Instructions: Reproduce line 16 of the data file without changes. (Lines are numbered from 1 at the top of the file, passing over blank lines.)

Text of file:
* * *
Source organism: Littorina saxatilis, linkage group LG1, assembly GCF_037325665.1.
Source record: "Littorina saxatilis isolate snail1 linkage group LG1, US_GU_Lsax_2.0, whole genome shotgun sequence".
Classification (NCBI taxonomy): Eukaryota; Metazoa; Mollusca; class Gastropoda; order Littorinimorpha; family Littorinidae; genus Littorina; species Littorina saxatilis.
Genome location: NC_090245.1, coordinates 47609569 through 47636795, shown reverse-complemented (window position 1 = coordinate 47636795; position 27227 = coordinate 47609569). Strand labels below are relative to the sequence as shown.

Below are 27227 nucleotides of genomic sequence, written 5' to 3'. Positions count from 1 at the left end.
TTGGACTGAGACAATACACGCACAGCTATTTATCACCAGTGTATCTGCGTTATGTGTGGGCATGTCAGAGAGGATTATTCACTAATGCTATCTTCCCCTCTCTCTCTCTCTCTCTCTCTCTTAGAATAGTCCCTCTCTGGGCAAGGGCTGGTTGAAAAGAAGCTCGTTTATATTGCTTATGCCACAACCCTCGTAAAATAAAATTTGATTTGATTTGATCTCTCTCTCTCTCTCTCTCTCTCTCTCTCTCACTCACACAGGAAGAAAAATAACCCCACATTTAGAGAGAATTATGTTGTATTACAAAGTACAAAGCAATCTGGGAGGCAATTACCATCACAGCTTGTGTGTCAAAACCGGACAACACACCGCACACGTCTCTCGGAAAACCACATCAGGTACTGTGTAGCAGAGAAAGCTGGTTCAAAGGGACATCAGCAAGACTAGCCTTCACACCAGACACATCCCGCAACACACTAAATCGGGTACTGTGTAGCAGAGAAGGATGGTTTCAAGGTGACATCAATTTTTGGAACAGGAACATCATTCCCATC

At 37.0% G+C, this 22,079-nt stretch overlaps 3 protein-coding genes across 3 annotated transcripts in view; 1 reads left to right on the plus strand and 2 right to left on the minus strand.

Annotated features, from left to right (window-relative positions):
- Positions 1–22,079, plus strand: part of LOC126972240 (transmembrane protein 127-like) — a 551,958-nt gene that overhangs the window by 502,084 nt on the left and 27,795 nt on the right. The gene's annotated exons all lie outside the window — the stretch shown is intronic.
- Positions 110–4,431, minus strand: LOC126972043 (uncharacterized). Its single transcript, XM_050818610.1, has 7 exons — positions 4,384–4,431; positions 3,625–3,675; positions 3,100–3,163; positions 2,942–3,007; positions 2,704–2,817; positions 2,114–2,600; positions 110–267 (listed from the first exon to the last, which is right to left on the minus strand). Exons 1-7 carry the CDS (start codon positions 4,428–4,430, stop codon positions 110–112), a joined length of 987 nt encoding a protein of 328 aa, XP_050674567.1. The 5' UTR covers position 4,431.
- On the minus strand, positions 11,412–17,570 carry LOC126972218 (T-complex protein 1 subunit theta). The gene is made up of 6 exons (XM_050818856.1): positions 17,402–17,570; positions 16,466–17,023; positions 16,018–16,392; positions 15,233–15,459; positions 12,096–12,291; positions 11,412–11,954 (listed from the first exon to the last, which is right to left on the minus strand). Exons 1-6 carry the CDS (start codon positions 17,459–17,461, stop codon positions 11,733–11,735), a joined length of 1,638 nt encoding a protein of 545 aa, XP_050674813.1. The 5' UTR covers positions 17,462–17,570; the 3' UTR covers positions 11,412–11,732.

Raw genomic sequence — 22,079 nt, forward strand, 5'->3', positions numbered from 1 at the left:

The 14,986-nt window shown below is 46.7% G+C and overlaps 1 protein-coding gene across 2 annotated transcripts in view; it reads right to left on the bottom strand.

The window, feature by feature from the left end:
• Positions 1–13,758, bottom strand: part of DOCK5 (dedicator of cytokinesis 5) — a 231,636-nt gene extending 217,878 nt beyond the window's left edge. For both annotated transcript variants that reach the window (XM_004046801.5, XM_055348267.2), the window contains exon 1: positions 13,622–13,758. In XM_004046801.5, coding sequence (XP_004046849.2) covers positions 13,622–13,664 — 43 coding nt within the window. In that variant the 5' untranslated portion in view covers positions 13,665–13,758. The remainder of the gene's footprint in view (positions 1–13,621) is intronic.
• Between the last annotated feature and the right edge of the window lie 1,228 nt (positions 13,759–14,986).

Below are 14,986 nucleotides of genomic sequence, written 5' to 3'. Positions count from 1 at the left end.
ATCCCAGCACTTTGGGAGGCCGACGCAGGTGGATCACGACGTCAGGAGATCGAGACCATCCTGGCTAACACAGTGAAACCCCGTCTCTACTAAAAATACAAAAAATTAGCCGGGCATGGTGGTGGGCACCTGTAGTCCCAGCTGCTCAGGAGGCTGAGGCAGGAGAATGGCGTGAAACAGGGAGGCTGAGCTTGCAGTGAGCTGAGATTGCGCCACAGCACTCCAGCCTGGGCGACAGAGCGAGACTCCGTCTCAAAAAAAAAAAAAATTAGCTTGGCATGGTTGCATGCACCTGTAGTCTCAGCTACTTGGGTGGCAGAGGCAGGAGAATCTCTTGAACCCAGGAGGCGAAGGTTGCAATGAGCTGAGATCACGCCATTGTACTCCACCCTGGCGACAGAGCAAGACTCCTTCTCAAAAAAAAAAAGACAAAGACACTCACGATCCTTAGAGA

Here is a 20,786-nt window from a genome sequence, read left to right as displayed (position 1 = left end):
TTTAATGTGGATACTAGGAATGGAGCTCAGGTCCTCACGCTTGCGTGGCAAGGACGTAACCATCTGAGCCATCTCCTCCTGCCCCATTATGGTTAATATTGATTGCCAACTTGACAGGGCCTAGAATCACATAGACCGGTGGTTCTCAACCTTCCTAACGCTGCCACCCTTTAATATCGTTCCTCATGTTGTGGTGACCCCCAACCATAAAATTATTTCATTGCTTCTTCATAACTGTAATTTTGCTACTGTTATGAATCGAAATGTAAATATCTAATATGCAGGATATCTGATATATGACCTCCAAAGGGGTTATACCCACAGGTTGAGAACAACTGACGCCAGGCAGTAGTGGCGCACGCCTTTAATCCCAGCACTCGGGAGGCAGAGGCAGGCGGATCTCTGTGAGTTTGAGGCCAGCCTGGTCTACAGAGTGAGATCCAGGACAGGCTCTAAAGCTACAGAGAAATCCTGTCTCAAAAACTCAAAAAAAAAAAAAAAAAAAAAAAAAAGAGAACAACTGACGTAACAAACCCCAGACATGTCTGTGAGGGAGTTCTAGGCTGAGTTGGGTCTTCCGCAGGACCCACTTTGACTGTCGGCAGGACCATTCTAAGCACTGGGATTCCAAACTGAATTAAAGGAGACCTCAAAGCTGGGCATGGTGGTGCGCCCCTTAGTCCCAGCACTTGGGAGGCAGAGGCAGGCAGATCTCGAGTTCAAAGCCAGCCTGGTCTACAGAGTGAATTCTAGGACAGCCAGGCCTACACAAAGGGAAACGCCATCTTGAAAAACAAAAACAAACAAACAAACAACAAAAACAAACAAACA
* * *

• Between the last annotated feature and the right edge of the window lie 1,228 nt (positions 13,759–14,986).